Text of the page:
GRUB_TIMEOUT_STYLE=hidden
GRUB_TIMEOUT=0
GRUB_RECORDFAIL_TIMEOUT=0

Meanwhile 2.02+dfsg1-5ubuntu8.2 doesn't wait for user input and indeed behave like you described - where this difference between 2.02+dfsg1-5ubuntu8 and 2.02+dfsg1-5ubuntu8.2 came from?

Revision history for this message
Mathieu Trudel-Lapierre (cyphermox) wrote :

I'm not convinced the keypress is 100% reliable. It does get better all the time, but there are still systems on which it's just not possible to get it working reliably, and sometimes not at all - you'll press consistantly "too late" or "to early" and GRUB won't notice, so you won't get the menu.

AIUI, the issue came from EFI timers being odd, but I can't qualify that: TSC calibration isn't done using the EFI timer first -- we first look at pmtimer and PIT before we use the EFI timers.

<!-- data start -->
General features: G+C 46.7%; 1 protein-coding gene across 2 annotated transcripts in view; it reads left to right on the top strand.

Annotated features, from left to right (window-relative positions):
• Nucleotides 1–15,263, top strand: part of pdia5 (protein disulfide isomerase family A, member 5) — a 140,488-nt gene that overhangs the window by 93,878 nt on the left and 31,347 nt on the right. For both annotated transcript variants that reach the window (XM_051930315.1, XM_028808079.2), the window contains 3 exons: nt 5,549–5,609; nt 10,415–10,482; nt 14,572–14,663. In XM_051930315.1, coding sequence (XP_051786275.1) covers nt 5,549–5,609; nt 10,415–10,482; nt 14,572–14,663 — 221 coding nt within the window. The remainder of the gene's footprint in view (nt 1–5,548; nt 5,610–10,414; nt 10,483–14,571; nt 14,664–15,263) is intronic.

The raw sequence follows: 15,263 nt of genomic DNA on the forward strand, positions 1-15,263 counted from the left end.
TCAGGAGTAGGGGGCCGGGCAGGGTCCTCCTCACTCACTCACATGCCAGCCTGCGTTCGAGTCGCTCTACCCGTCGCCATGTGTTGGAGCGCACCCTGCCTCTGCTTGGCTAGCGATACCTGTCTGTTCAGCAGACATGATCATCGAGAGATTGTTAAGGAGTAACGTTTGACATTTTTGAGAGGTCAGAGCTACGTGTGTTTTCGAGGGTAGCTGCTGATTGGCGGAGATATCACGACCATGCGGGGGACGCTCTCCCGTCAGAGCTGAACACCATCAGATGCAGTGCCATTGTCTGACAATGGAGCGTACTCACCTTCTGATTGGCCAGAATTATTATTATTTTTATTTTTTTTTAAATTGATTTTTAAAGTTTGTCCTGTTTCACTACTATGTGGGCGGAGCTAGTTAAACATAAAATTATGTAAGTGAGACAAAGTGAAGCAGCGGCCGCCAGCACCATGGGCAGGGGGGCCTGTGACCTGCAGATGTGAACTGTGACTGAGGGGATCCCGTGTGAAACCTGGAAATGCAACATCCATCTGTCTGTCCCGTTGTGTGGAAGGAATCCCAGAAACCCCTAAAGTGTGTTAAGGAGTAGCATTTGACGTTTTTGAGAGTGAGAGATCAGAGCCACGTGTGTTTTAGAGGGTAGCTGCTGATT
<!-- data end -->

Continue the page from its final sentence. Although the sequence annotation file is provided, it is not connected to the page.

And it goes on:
As for / on btrfs, I agree it's a side-effect of the check_writable() call, but it does seem to still be "up to date" at first glance: it's *supposed* to be affected the same way: if you're on a system on which the keypress doesn't get you the menu (this is system-specific), *and* you're set up with /boot on btrfs (which doesn't have write support as far as I can tell), then a failing boot won't get you the menu automatically. So... three machines is good, but if they're all the same kind (all Dell, all AMI, etc.) then it might not be a good sample.

I think the point is that we need a better idea of exactly which systems are affected, to try and tell how many people it really affects. Let's try to get that now.

Steve, do we have a good list of exactly which systems we've seen the LVM issues on?

Revision history for this message